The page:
How do I know how many calories I should be eating??

One of the questions I get asked a lot is, “How do I know how many calories I should be eating??”  Have you ever heard the term ‘BASAL METABOLIC RATE??’ This is The number of calories your body needs –  just to function. If you stayed in bed all day and never moved, this is your BMR or basal metabolic rate.


When it comes right down to it, weight loss is all about calories. Knowing the number of calories your body burns to perform daily functions, (BMR,) can help you determine the number of calories you need to lose weight. (Consult your doctor before making any changes to your diet.)

This is what your BMR is-

*BMR is the amount of energy you need (in units of calories) to sustain basic physiological functions while at rest; mostly things you don’t even think about, like breathing.

*BMR calculations are general assessments based on averages and some are more accurate than others.

*Factors like gender, weight, age and height are typically included in the calculation, and sometimes activity level.

*The more commonly used Harris-Benedict (Estimated Calorie Requirements) and Mifflin-St. Jeor equations both use a generic “activity level” to calculate BMR, but not all do. More advanced calculators are designed with more specificity to get a better picture (Total energy expenditure)

*In most calculations, activity level is based on your own notion of how active you are. Most people are in the very broad middle zone (not completely sedentary, yet not as active as, say, a pro-athlete). In the real world, this classification should sum up everything you do most days, including shopping, mowing the lawn, housework, PLUS that which we tend to think of as “real” exercise, such as running, lifting weights, spin class, etc.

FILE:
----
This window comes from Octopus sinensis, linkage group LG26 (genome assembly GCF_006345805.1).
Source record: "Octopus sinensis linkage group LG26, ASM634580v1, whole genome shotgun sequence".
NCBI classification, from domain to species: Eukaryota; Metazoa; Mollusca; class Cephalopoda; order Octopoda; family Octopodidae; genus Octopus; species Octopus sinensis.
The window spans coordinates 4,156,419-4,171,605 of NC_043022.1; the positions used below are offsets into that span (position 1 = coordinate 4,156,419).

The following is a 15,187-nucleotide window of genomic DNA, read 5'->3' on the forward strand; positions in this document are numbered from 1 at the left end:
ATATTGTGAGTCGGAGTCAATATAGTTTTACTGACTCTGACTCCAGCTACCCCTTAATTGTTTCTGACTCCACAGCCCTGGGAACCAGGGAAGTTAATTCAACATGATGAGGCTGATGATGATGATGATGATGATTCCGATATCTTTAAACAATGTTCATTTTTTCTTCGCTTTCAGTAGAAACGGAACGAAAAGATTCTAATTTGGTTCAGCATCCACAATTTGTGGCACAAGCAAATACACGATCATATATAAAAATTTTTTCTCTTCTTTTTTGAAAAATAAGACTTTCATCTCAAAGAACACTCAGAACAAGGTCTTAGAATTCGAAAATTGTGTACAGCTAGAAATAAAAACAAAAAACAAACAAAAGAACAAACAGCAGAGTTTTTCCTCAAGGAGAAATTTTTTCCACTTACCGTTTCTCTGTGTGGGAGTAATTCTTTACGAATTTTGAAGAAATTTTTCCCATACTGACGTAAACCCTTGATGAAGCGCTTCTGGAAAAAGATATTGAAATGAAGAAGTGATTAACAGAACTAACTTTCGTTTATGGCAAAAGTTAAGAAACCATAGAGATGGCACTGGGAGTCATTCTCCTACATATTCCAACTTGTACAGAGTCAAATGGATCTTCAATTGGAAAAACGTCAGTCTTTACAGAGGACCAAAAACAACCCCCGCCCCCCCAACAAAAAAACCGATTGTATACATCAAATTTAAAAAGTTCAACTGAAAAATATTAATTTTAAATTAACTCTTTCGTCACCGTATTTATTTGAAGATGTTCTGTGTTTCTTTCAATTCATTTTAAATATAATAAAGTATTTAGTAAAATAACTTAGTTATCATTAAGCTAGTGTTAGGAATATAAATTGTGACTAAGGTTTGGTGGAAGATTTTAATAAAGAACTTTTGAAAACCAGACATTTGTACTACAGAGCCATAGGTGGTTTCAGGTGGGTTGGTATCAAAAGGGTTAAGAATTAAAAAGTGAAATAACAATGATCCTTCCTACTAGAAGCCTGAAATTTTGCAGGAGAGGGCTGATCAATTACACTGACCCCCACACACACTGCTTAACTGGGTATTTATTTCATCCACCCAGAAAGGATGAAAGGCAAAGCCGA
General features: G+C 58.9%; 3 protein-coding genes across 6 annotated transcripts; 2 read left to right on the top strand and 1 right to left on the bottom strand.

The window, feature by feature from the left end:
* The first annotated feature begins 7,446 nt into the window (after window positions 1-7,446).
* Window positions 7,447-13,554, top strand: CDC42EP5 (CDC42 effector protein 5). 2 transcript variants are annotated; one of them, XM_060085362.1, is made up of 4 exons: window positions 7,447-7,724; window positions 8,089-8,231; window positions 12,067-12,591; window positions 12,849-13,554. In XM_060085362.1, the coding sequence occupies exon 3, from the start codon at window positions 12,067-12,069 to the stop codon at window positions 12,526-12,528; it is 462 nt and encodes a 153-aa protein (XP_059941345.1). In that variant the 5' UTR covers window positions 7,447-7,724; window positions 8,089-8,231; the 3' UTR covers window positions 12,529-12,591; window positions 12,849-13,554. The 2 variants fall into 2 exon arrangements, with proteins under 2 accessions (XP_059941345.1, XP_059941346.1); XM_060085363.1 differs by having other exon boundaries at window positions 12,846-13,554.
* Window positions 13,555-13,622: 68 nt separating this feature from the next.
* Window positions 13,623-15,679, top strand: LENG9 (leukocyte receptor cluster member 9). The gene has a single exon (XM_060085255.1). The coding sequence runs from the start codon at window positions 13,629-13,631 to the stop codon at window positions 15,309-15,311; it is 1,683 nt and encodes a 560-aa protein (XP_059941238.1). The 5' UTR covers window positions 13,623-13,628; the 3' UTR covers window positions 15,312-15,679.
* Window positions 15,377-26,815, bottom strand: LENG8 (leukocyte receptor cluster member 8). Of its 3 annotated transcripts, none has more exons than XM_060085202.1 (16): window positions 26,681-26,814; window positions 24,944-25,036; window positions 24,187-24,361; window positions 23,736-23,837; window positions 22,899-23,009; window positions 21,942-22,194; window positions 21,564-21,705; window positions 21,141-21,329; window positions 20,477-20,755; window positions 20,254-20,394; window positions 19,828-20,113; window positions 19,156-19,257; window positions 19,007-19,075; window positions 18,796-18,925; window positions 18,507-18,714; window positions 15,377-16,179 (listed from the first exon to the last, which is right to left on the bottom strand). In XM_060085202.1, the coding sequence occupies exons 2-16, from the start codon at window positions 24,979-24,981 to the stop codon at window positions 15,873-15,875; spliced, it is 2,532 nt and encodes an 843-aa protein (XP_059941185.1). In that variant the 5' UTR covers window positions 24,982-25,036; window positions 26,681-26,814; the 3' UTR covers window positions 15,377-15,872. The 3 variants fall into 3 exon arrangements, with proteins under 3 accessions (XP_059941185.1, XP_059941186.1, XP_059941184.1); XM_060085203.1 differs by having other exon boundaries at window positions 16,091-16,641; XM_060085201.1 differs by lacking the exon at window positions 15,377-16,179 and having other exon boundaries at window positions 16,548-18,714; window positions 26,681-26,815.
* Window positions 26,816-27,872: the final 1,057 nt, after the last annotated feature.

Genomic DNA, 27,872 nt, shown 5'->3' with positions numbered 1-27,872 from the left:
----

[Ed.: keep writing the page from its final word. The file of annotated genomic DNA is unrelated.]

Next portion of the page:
Some BMR calculations account for things like total energy expenditure, the thermic effect of food (TEF) and NEAT [Non-exercise activity thermogenesis (NEAT).], while some don’t.

Very few BMR calculations take lean body mass into account. The more muscle you have the higher your metabolism should be.

Unless you’re using specific feedback technology, calories burned is just another generalized metric based on 1) averages, and 2) the reliability of your own assessment of what you do all day.

It doesn’t account for your metabolism, stress levels, sleep patterns, hormonal fluctuations and other factors.

Also – when accessing calories burned BMR calculators don’t account for intensity and fitness level. Another thing to consider, is that your BMR and calories burned decreases with weight loss. As you lose weight you both need and burn fewer calories.

So to answer the question- How many calories should I be eating?? Do this…


Conventional Wisdom says that the safe number is generally a deficit between 200 to 500 calories a day, never lower than 1200, ideally equal or higher than 1500. And of course, it’s all negotiable based on your needs- its all individual!

Assess your overall health based on:

Energy levels
Hunger and cravings
The variety of nutrients in your diet
Fitness level and improvement over time
What your doctor tells you
Sleep patterns

***Start with a slight deficit through a combination of reduced calories and light            exercise.
***Pay attention to your body’s cues and adjust down if you need to.
***Implementing small changes gradually will help you stay on track to lose weight        and improve fitness safely.